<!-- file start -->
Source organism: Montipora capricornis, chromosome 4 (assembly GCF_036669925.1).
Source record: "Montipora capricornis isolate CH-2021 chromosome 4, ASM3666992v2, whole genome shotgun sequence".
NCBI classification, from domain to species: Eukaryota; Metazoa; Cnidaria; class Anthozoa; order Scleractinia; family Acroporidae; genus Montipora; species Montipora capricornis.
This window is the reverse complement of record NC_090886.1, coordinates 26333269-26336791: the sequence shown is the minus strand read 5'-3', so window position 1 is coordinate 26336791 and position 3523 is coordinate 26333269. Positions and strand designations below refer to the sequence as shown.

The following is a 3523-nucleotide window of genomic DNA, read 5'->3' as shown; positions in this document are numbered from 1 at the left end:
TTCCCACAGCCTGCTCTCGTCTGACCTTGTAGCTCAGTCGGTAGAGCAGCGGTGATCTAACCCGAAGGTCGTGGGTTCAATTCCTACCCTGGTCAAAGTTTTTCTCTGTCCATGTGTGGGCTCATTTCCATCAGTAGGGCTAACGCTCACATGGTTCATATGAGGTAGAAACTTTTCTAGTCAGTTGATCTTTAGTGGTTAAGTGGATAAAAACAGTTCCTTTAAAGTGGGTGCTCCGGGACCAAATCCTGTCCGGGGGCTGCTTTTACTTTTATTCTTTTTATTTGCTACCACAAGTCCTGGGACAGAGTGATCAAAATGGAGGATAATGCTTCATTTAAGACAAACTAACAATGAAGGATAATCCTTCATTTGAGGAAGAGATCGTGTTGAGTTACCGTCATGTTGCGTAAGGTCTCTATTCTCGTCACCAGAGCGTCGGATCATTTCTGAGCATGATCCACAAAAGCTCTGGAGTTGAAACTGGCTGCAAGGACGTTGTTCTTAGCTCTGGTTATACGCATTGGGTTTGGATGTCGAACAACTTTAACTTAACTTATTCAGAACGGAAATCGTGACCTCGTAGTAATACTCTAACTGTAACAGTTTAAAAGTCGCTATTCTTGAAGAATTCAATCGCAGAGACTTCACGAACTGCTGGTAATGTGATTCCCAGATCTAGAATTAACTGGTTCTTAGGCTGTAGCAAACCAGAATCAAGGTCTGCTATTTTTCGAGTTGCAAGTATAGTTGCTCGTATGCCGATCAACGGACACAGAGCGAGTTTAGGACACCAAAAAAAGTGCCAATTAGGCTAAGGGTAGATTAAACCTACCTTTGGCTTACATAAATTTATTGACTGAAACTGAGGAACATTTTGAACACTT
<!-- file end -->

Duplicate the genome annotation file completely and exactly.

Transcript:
Source organism: Montipora capricornis, chromosome 4 (assembly GCF_036669925.1).
Source record: "Montipora capricornis isolate CH-2021 chromosome 4, ASM3666992v2, whole genome shotgun sequence".
NCBI classification, from domain to species: Eukaryota; Metazoa; Cnidaria; class Anthozoa; order Scleractinia; family Acroporidae; genus Montipora; species Montipora capricornis.
This window is the reverse complement of record NC_090886.1, coordinates 26333269-26336791: the sequence shown is the minus strand read 5'-3', so window position 1 is coordinate 26336791 and position 3523 is coordinate 26333269. Positions and strand designations below refer to the sequence as shown.

The following is a 3523-nucleotide window of genomic DNA, read 5'->3' as shown; positions in this document are numbered from 1 at the left end:
TTCCCACAGCCTGCTCTCGTCTGACCTTGTAGCTCAGTCGGTAGAGCAGCGGTGATCTAACCCGAAGGTCGTGGGTTCAATTCCTACCCTGGTCAAAGTTTTTCTCTGTCCATGTGTGGGCTCATTTCCATCAGTAGGGCTAACGCTCACATGGTTCATATGAGGTAGAAACTTTTCTAGTCAGTTGATCTTTAGTGGTTAAGTGGATAAAAACAGTTCCTTTAAAGTGGGTGCTCCGGGACCAAATCCTGTCCGGGGGCTGCTTTTACTTTTATTCTTTTTATTTGCTACCACAAGTCCTGGGACAGAGTGATCAAAATGGAGGATAATGCTTCATTTAAGACAAACTAACAATGAAGGATAATCCTTCATTTGAGGAAGAGATCGTGTTGAGTTACCGTCATGTTGCGTAAGGTCTCTATTCTCGTCACCAGAGCGTCGGATCATTTCTGAGCATGATCCACAAAAGCTCTGGAGTTGAAACTGGCTGCAAGGACGTTGTTCTTAGCTCTGGTTATACGCATTGGGTTTGGATGTCGAACAACTTTAACTTAACTTATTCAGAACGGAAATCGTGACCTCGTAGTAATACTCTAACTGTAACAGTTTAAAAGTCGCTATTCTTGAAGAATTCAATCGCAGAGACTTCACGAACTGCTGGTAATGTGATTCCCAGATCTAGAATTAACTGGTTCTTAGGCTGTAGCAAACCAGAATCAAGGTCTGCTATTTTTCGAGTTGCAAGTATAGTTGCTCGTATGCCGATCAACGGACACAGAGCGAGTTTAGGACACCAAAAAAAGTGCCAATTAGGCTAAGGGTAGATTAAACCTACCTTTGGCTTACATAAATTTATTGACTGAAACTGAGGAACATTTTGAACACTT